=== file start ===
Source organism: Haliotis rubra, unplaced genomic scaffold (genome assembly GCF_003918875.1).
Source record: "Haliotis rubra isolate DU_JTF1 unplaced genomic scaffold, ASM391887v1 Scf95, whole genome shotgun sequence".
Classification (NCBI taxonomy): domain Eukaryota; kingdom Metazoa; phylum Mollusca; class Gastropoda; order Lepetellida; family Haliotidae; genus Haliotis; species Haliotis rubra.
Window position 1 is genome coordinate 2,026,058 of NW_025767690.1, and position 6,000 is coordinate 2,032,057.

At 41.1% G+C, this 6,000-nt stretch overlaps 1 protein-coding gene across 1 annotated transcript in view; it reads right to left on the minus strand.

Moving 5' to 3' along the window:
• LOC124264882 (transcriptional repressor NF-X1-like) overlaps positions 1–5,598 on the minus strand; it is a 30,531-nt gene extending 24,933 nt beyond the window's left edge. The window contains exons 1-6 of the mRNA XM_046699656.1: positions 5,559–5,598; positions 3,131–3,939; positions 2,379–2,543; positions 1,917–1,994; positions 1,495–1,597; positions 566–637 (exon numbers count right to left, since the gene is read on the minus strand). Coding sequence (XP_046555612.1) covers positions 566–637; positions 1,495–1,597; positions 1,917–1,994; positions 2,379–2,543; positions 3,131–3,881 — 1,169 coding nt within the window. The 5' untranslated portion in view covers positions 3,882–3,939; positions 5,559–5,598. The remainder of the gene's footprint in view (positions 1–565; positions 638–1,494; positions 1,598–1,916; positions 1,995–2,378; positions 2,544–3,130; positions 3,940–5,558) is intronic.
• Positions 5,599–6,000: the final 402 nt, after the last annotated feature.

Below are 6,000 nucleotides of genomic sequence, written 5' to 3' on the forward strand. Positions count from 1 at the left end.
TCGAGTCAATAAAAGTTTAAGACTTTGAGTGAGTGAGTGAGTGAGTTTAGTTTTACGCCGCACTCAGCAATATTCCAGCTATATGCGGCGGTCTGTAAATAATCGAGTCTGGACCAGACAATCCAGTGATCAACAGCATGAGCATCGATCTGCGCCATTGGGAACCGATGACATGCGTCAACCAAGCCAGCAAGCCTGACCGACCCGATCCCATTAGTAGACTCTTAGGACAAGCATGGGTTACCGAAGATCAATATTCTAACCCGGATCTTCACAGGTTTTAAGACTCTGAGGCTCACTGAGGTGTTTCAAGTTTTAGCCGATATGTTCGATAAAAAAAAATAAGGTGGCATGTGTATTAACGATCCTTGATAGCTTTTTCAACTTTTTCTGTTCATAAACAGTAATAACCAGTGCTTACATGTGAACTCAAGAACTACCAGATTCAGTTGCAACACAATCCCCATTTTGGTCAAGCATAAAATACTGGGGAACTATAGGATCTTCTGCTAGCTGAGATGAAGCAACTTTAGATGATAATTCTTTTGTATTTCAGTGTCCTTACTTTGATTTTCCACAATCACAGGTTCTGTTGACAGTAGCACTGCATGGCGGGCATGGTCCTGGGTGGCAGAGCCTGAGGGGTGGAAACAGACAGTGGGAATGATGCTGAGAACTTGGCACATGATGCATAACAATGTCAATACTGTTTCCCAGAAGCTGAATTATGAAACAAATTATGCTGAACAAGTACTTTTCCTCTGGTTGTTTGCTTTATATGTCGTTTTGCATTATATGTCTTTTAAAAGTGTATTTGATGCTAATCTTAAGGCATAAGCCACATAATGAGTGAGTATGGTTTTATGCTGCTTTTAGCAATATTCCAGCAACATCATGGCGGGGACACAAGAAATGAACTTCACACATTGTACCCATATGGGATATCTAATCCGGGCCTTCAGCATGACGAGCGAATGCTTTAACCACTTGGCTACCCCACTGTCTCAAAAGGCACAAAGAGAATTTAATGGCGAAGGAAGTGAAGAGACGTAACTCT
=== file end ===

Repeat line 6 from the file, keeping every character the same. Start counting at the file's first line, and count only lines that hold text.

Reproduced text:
Moving 5' to 3' along the window: